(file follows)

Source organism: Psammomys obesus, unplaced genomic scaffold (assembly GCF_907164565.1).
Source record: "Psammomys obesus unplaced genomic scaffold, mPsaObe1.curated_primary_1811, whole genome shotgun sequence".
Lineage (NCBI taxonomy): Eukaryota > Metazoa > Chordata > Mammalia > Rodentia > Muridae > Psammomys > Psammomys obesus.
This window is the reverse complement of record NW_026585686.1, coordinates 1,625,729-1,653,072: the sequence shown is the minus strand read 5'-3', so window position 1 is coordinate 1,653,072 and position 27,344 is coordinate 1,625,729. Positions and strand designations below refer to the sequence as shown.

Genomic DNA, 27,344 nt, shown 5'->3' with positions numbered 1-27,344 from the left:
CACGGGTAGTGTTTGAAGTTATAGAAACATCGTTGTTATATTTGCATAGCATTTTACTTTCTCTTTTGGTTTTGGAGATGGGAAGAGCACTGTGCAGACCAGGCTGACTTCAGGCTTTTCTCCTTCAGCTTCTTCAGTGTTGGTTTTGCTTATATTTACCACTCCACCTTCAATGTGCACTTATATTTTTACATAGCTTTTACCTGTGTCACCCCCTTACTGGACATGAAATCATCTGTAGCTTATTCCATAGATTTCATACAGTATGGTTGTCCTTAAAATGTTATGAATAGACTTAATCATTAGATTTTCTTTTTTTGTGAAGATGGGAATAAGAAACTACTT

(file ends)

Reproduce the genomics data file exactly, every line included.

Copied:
Source organism: Psammomys obesus, unplaced genomic scaffold (assembly GCF_907164565.1).
Source record: "Psammomys obesus unplaced genomic scaffold, mPsaObe1.curated_primary_1811, whole genome shotgun sequence".
Lineage (NCBI taxonomy): Eukaryota > Metazoa > Chordata > Mammalia > Rodentia > Muridae > Psammomys > Psammomys obesus.
This window is the reverse complement of record NW_026585686.1, coordinates 1,625,729-1,653,072: the sequence shown is the minus strand read 5'-3', so window position 1 is coordinate 1,653,072 and position 27,344 is coordinate 1,625,729. Positions and strand designations below refer to the sequence as shown.

Genomic DNA, 27,344 nt, shown 5'->3' with positions numbered 1-27,344 from the left:
CACGGGTAGTGTTTGAAGTTATAGAAACATCGTTGTTATATTTGCATAGCATTTTACTTTCTCTTTTGGTTTTGGAGATGGGAAGAGCACTGTGCAGACCAGGCTGACTTCAGGCTTTTCTCCTTCAGCTTCTTCAGTGTTGGTTTTGCTTATATTTACCACTCCACCTTCAATGTGCACTTATATTTTTACATAGCTTTTACCTGTGTCACCCCCTTACTGGACATGAAATCATCTGTAGCTTATTCCATAGATTTCATACAGTATGGTTGTCCTTAAAATGTTATGAATAGACTTAATCATTAGATTTTCTTTTTTTGTGAAGATGGGAATAAGAAACTACTT